- Giving every room in the house a thorough cleaning, as well as removing all clutter. This alone will make your house appear bigger and brighter. Some homeowners with crowded rooms have actually rented storage garages and moved half their furniture out, creating a sleeker, and more spacious look.
- If necessary, repainting dingy, soiled or strongly colored walls with a neutral shade of paint, such as off-white or beige. The same neutral scheme can be applied to carpets and linoleum.
- Checking for cracks, leaks and signs of dampness in the attic and basement.
- Repairing cracks, holes or damage to plaster, wallboard, wallpaper, paint, and tiles.
- Replacing broken or cracked windowpanes, moldings, and other woodwork. Inspecting and repairing the plumbing, heating, cooling, and alarm systems.
- Repairing dripping faucets and showerheads. Buying showy new towels for the bathroom, to be brought out only when prospective buyers are on the way.
- Sprucing up a kitchen in need of more major remodeling by investing in new cabinet knobs, new curtains, or a coat of neutral paint.
Your Home is Ready to Show
After your home is prepared to show, your agent will probably find a tactful way to suggest that you not be present while the house is being shown to prospective buyers. This is done because your presence will inhibit their actions and conversations. They won’t feel free to open closets and cabinets, test out the plumbing, and discuss their observations objectively as they walk through. It goes without saying that your children and pets should not be on the premises either.
Accepting an Offer
This might sound funny, but the highest offer is not always the best offer. If you prefer a lower-priced offer, perhaps with a better qualified buyer or more attractive terms, you can accept that offer instead. Or you can give counteroffers to one or more of the buyers. Caution: If you reject a full-priced offer, you may owe your agent a full commission even if you don’t sell your home.
Your home is in escrow, and the buyer has scheduled a home inspection. Should you be worried about what the inspector might find? The answer depends, of course, on the condition of your home and how well you’ve maintained its major components over the years. Regardless of what the inspector may uncover, however, you shouldn’t be overly concerned about the actual home inspection.
Keeping in mind that disclosure laws and customary real estate practices vary from place to place, here are six suggestions as to how you might help the home inspection process go smoothly:
- Leave the premises.
- Be courteous
- If you stay in the home during the inspection, don’t attempt to refute negative comments about your home during the inspection.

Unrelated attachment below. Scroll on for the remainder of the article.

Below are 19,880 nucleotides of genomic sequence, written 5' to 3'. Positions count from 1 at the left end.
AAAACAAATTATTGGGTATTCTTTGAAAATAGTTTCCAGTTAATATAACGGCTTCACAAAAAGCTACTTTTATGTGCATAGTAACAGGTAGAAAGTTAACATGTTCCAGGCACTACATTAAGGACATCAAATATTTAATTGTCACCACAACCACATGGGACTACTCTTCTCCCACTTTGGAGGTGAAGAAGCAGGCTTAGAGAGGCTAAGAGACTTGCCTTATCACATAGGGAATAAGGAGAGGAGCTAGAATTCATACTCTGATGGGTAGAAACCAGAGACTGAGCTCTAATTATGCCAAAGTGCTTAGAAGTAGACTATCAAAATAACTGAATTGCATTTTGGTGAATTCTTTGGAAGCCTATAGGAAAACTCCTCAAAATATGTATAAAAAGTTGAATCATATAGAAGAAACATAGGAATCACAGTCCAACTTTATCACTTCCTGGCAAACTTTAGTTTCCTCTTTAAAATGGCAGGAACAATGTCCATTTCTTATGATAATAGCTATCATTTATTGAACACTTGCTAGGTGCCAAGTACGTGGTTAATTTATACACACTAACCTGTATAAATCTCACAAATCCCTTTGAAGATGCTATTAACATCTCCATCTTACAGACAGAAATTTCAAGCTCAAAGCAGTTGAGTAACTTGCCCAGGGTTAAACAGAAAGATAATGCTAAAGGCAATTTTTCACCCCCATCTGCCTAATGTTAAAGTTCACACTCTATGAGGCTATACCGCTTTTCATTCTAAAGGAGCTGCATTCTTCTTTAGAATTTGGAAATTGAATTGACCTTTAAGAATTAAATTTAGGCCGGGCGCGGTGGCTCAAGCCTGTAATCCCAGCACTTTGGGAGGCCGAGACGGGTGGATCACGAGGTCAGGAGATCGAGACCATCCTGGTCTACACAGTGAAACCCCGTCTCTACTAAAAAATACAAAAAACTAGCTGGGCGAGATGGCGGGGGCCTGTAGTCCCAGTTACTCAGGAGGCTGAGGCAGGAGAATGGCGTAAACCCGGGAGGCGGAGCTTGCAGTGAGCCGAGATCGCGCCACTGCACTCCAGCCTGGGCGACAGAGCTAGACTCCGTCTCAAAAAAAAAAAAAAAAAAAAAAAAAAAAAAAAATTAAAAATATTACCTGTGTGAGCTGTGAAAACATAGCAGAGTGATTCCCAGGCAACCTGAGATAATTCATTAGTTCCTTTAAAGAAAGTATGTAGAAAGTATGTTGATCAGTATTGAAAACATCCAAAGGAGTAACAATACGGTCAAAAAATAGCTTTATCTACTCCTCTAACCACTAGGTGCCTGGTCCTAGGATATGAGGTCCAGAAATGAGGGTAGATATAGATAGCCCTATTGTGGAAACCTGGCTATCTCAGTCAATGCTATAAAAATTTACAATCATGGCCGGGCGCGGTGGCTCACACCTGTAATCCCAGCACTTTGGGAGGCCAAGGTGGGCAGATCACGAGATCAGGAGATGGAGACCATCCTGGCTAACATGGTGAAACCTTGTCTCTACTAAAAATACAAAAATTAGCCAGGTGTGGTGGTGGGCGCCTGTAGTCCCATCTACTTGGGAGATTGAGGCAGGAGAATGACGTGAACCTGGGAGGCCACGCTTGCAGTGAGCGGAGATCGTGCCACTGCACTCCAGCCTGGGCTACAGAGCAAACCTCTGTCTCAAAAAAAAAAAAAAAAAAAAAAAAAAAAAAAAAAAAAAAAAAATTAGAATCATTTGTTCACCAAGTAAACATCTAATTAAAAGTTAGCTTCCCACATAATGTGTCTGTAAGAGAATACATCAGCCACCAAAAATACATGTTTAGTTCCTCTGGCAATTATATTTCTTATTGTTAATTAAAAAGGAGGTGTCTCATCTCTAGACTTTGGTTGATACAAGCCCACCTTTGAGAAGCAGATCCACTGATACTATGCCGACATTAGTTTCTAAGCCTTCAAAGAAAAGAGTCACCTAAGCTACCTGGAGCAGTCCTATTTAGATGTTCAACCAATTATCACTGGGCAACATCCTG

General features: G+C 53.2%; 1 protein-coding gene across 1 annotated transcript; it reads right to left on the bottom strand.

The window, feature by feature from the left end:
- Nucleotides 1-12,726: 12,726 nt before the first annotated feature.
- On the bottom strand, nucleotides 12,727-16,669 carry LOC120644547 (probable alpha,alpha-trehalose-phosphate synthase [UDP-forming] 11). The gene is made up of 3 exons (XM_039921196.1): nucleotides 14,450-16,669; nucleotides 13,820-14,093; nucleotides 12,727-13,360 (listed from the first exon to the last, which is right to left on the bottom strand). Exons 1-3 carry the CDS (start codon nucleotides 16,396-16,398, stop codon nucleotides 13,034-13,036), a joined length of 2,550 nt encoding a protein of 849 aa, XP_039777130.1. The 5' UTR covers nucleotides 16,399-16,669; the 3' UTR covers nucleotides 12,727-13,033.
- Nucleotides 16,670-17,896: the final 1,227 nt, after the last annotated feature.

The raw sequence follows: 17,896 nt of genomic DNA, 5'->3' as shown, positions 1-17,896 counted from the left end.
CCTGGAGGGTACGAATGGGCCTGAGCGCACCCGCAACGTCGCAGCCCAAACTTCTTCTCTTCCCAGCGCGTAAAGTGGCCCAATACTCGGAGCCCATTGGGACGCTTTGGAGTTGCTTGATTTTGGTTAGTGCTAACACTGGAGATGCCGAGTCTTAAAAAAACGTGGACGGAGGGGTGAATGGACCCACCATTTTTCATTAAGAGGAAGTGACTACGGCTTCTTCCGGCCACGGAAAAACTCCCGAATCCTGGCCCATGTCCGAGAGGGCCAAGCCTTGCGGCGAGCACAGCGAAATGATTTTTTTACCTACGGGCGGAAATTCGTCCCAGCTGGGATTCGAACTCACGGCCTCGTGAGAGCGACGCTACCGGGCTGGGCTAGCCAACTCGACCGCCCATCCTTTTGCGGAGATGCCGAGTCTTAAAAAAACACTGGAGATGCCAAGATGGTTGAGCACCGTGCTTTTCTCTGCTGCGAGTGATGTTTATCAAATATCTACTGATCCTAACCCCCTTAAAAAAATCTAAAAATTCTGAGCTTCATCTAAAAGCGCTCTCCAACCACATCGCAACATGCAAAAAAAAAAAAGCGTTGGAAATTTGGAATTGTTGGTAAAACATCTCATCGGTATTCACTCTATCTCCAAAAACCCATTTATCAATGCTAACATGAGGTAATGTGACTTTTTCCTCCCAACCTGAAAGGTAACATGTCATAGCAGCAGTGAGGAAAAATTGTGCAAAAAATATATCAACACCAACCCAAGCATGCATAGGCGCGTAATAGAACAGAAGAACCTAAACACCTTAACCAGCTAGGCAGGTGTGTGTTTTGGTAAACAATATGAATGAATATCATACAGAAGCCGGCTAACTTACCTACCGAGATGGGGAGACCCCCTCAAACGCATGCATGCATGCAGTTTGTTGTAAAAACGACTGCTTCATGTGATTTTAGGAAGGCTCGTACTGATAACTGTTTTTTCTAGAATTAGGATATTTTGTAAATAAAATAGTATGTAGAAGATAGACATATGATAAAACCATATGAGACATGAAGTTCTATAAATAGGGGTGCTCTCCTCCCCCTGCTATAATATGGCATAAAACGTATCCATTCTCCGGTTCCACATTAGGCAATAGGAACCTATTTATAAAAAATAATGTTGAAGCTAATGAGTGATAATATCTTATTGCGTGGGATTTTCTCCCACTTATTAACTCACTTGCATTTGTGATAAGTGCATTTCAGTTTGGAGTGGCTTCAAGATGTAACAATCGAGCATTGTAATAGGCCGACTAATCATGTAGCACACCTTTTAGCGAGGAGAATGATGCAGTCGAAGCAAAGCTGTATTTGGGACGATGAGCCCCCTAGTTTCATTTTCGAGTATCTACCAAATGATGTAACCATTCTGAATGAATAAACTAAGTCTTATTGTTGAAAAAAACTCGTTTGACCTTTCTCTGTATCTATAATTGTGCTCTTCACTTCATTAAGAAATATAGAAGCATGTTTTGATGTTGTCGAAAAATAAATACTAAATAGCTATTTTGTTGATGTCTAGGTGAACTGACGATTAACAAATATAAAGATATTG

- Don’t make statements about your home that are beyond your personal knowledge or can’t be verified.
- Don’t block access to normal living areas of your home.
- Make agreed-upon repairs promptly
The Counter Offer
There’s a lot to consider before you sign a real estate purchase agreement. If the terms and conditions of the deal aren’t acceptable, you might want to pause and think twice, even if the purchase price is more than satisfactory. After all, the price will be moot if the transaction never closes.
The typical residential real estate purchase contract is complicated, densely written and packed with legal jargon, but don’t use that fact as an excuse for not reading the entire contract. Take your time and read slowly. Ask questions about anything you don’t understand. Be flexible and willing to negotiate. The following five points are among the many items that merit attention:
- What are the cutoff dates for inspections and approvals of the inspection reports? A typical contract provides an opportunity for the buyer to hire all manner of experts to check out the condition of the home. From the buyer’s perspective, the more time that’s allowed for these once-overs, the better. Sellers, on the other hand, usually want the inspections to be completed and signed off as soon as possible.
- Who is responsible for making repairs, if any, as a result of the inspections? The fact that the buyer orders one or more inspections of the home for informational purposes doesn’t obligate the seller to make repairs or modifications as a result of those inspections. In practice, however, inspection reports often are used to negotiate repairs of major problems or safety or environmental hazards that may be noted. The purchase contract should provide some guidance for these negotiations.
- Is the seller making any representations or warranties regarding the condition of the property? In some contracts, the seller warrants that specified major components of the home (e.g., the roof or central heating or cooling system) are in good repair and working order at the close of escrow. Buyers should understand which components of the home are guaranteed and which are being sold “as-is.”
- Will a home warranty plan be purchased? A home warranty plan is a sort of limited insurance policy covering the basic major systems and appliances in the home. It may seem like a prize for the buyers, but it’s equally important for the sellers and the real estate broker representing the sellers. In fact, these warranty plans are so popular among real estate agents that many of them will pick up the tab for the program in order to insulate themselves from irate buyers.
- When is escrow scheduled to close? Pay attention to this date! If you’re selling your home, you’ll be expected to move out completely before the property changes hands. You’ll want to make sure the closing date doesn’t fall before you’re able to move into your next residence. If you’re buying a home, you’ll be able to pick up the keys on the day escrow closes. You’ll want to make sure you don’t give up your prior residence too soon. Don’t cut the dates too close. Many escrows end up closing a day or two later than the contract states–but that can happen only with the mutual agreement of the buyer and seller.
Source: Colorado Association of REALTORS®